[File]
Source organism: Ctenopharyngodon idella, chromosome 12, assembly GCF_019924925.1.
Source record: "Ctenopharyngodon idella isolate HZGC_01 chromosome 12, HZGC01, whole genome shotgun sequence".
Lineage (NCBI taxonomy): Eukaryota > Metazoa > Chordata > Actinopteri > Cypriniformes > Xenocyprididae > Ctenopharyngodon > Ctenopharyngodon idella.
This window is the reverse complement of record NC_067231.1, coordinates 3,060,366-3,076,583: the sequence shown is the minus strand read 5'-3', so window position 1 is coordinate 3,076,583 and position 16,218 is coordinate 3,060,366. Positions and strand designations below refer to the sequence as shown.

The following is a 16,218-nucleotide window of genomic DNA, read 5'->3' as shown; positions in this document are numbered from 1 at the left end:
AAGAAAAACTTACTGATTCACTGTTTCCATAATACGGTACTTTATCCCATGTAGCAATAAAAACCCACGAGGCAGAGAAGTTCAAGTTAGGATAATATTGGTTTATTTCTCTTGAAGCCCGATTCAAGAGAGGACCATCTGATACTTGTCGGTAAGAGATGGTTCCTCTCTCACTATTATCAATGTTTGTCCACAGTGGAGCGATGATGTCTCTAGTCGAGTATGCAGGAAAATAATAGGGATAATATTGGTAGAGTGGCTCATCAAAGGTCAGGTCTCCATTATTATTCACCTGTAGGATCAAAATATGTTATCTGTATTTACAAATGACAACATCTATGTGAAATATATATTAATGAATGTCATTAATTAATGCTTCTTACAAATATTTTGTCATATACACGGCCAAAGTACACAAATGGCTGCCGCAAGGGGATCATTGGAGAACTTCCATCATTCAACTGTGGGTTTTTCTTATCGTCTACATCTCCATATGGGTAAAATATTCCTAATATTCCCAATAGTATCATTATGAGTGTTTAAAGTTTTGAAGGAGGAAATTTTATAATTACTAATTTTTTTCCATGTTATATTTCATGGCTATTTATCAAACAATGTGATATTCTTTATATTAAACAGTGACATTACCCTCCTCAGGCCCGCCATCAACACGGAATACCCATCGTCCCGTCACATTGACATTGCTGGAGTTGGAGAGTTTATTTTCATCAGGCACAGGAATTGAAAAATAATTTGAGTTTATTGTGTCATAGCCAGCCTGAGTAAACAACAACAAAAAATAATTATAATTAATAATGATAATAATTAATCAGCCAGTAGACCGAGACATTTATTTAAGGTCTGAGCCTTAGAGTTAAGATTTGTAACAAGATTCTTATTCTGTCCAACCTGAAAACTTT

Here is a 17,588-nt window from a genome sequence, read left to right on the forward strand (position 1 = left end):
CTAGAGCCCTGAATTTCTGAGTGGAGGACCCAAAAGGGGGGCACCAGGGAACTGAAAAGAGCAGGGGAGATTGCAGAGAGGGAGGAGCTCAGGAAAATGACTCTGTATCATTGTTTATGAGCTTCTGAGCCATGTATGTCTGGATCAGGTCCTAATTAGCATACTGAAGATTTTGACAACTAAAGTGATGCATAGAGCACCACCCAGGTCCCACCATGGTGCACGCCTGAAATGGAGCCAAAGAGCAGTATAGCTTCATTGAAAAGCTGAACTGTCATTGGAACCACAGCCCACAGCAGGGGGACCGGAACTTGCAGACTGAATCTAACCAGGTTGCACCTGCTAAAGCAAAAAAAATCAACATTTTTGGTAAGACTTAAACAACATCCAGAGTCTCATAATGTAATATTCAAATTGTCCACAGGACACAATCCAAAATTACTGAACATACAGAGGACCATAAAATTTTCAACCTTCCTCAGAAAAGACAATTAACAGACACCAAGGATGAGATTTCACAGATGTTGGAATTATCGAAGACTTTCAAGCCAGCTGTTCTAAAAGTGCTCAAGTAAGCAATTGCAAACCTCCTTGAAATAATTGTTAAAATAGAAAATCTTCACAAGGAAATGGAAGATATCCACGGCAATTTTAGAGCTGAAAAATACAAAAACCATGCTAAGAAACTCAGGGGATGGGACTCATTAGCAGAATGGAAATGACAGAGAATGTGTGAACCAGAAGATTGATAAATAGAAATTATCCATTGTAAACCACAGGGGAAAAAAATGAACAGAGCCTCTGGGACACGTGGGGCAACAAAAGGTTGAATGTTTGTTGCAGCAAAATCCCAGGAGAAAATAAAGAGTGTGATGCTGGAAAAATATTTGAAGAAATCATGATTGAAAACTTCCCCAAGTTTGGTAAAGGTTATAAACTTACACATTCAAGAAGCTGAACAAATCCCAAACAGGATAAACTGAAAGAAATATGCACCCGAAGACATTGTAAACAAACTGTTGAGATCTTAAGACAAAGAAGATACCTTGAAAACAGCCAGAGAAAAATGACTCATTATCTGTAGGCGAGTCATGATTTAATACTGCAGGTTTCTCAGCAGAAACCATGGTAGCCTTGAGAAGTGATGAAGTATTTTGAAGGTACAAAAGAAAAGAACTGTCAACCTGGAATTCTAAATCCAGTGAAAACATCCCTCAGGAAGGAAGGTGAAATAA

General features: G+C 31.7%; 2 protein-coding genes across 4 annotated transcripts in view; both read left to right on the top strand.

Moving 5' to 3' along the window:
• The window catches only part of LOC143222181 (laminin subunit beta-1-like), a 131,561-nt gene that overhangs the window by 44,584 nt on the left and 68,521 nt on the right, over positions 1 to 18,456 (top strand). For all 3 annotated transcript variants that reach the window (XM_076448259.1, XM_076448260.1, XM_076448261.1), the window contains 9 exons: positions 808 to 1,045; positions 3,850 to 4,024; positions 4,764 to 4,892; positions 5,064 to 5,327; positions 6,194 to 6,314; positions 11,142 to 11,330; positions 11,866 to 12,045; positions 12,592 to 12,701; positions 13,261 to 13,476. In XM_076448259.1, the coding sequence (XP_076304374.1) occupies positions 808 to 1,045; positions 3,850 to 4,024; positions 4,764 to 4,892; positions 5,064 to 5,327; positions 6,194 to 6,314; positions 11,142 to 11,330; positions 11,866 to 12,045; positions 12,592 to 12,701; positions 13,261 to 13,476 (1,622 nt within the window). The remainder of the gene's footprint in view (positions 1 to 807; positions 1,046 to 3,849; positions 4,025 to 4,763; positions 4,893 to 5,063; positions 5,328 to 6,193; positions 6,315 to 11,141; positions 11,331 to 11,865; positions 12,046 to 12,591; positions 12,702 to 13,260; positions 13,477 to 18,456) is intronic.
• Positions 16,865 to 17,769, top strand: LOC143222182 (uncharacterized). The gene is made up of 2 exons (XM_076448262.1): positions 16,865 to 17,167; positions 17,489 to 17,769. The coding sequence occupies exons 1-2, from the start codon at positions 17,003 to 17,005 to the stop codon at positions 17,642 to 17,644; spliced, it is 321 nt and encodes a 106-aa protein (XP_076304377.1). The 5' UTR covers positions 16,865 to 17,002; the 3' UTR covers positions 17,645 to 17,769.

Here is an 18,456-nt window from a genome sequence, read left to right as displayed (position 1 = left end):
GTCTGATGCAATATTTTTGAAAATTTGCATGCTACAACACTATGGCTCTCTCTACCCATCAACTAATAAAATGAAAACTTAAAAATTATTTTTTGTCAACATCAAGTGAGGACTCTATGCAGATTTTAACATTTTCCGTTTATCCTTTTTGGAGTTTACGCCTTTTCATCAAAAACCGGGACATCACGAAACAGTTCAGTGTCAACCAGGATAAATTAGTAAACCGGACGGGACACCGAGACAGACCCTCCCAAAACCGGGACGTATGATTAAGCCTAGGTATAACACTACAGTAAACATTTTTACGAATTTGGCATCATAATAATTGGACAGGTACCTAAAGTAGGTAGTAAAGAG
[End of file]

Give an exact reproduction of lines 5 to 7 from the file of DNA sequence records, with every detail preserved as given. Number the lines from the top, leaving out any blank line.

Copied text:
The following is a 16,218-nucleotide window of genomic DNA, read 5'->3' as shown; positions in this document are numbered from 1 at the left end:
AAGAAAAACTTACTGATTCACTGTTTCCATAATACGGTACTTTATCCCATGTAGCAATAAAAACCCACGAGGCAGAGAAGTTCAAGTTAGGATAATATTGGTTTATTTCTCTTGAAGCCCGATTCAAGAGAGGACCATCTGATACTTGTCGGTAAGAGATGGTTCCTCTCTCACTATTATCAATGTTTGTCCACAGTGGAGCGATGATGTCTCTAGTCGAGTATGCAGGAAAATAATAGGGATAATATTGGTAGAGTGGCTCATCAAAGGTCAGGTCTCCATTATTATTCACCTGTAGGATCAAAATATGTTATCTGTATTTACAAATGACAACATCTATGTGAAATATATATTAATGAATGTCATTAATTAATGCTTCTTACAAATATTTTGTCATATACACGGCCAAAGTACACAAATGGCTGCCGCAAGGGGATCATTGGAGAACTTCCATCATTCAACTGTGGGTTTTTCTTATCGTCTACATCTCCATATGGGTAAAATATTCCTAATATTCCCAATAGTATCATTATGAGTGTTTAAAGTTTTGAAGGAGGAAATTTTATAATTACTAATTTTTTTCCATGTTATATTTCATGGCTATTTATCAAACAATGTGATATTCTTTATATTAAACAGTGACATTACCCTCCTCAGGCCCGCCATCAACACGGAATACCCATCGTCCCGTCACATTGACATTGCTGGAGTTGGAGAGTTTATTTTCATCAGGCACAGGAATTGAAAAATAATTTGAGTTTATTGTGTCATAGCCAGCCTGAGTAAACAACAACAAAAAATAATTATAATTAATAATGATAATAATTAATCAGCCAGTAGACCGAGACATTTATTTAAGGTCTGAGCCTTAGAGTTAAGATTTGTAACAAGATTCTTATTCTGTCCAACCTGAAAACTTT

Here is a 17,588-nt window from a genome sequence, read left to right on the forward strand (position 1 = left end):